Display and Analysis tools that read PSL's netCDF files

There are multiple plotting/analysis packages that can read and manipulate our netCDF files. Select a program to see links and examples of how to use them. We do not warranty any of this information, nor do we generally offer help with using any of these tools.

NCL: NCAR Command Language IDL NCO: netCDF Operator
CDAT: Climate Data Analysis Tools Panoply IDV: Integrated Data Viewer
RPython OriginPro

There is also a contributed filter for the ncdump utility that understands the UDUNITS dates in our files and translates them to a human readable output.  See this page for documentation.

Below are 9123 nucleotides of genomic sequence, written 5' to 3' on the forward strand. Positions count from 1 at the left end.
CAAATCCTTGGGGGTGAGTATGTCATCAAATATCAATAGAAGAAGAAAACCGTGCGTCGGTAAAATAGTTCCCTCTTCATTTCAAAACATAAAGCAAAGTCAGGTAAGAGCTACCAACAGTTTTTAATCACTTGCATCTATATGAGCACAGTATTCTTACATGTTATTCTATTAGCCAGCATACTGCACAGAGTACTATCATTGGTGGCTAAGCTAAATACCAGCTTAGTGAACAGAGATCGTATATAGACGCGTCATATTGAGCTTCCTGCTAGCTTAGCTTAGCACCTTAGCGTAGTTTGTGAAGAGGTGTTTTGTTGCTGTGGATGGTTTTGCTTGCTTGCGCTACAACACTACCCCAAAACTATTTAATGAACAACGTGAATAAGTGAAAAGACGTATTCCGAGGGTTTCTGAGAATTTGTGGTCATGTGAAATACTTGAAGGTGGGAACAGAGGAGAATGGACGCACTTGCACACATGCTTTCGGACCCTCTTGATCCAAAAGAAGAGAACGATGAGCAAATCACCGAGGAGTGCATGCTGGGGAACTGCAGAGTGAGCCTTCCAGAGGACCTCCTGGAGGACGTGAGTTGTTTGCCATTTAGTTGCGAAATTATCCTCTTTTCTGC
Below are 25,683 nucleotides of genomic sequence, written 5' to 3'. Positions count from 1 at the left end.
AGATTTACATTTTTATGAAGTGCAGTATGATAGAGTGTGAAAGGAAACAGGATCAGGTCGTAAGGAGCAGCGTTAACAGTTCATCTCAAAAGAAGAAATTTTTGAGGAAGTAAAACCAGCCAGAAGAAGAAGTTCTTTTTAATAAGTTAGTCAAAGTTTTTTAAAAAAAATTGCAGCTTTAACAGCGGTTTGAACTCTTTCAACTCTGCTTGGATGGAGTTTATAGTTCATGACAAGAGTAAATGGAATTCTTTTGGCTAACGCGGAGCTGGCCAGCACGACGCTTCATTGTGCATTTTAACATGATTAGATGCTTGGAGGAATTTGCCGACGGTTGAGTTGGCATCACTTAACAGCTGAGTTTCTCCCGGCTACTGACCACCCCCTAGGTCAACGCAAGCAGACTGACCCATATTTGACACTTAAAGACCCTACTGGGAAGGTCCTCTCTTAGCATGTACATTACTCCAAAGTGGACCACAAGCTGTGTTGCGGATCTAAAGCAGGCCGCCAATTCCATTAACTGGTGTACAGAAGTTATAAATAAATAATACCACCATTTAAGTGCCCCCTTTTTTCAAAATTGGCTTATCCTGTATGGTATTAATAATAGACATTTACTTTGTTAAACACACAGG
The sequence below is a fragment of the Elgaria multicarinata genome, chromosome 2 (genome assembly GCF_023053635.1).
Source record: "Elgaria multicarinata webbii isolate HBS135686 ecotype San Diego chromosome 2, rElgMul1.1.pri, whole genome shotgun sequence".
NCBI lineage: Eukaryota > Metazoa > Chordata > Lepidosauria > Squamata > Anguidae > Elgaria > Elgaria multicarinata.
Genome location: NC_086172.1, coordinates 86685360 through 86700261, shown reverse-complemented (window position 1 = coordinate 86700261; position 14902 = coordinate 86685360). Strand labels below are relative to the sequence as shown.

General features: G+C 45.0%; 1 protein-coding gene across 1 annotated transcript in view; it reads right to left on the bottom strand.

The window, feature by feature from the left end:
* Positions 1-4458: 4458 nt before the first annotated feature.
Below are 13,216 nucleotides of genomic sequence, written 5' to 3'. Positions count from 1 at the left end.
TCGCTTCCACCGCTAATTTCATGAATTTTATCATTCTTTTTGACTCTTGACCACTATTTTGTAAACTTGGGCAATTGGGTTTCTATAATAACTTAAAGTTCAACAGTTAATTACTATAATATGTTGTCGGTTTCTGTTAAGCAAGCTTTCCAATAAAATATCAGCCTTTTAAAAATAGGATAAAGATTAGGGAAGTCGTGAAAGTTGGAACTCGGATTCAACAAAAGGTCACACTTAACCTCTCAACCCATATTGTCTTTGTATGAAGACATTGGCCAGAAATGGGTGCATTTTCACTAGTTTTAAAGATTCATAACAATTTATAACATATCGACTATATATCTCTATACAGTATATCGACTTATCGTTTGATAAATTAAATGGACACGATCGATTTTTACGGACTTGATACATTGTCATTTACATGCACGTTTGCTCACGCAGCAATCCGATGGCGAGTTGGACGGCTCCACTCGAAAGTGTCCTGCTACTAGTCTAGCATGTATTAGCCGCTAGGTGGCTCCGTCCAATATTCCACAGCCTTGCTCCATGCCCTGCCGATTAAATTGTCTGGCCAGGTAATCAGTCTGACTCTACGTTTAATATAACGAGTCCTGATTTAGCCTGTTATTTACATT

List of packages:



FERRET is a freely available visualization and analysis tool from the Pacific Marine Environment Laboratory. FERRET commands similar to these should read the file and produce a plot:
yes? use "uwnd.mean.nc"
yes? !Use only the first time step for this plot
yes? set region/l=1
yes? contour uwnd


The Graphic Analysis and Display System (GrADS), developed/supported at COLA/George Mason U, is also freely available. GrADS has a SDF (Self Describing File) interface that can read a netCDF or HDF (Scientific Data Sets) file that is compatible with the CF netCDF conventions.
To create a plot in GrADS use commands similar to these:
ga-> sdfopen uwnd.mean.nc
Scanning self-describing file:  uwnd.mean.nc
Found displayable variable uwnd with 0 levels in SDF file.
Data file uwnd.mean.nc is open as file 1
LON set to 0 360 
LAT set to -89 89 
LEV set to 0 0 
Time values set: 1980:1:1:0 1980:1:1:0 
ga-> d uwnd